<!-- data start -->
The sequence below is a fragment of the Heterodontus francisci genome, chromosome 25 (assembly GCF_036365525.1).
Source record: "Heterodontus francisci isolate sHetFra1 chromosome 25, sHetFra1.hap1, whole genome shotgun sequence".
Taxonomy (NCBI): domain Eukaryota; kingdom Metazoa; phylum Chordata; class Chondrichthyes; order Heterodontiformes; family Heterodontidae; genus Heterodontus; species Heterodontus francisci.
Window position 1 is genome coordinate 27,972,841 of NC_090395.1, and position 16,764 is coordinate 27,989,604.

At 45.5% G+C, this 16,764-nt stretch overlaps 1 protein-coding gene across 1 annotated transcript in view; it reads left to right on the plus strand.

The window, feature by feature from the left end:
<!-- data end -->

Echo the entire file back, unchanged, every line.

The sequence below is a fragment of the Heterodontus francisci genome, chromosome 25 (assembly GCF_036365525.1).
Source record: "Heterodontus francisci isolate sHetFra1 chromosome 25, sHetFra1.hap1, whole genome shotgun sequence".
Taxonomy (NCBI): domain Eukaryota; kingdom Metazoa; phylum Chordata; class Chondrichthyes; order Heterodontiformes; family Heterodontidae; genus Heterodontus; species Heterodontus francisci.
Window position 1 is genome coordinate 27,972,841 of NC_090395.1, and position 16,764 is coordinate 27,989,604.

At 45.5% G+C, this 16,764-nt stretch overlaps 1 protein-coding gene across 1 annotated transcript in view; it reads left to right on the plus strand.

The window, feature by feature from the left end: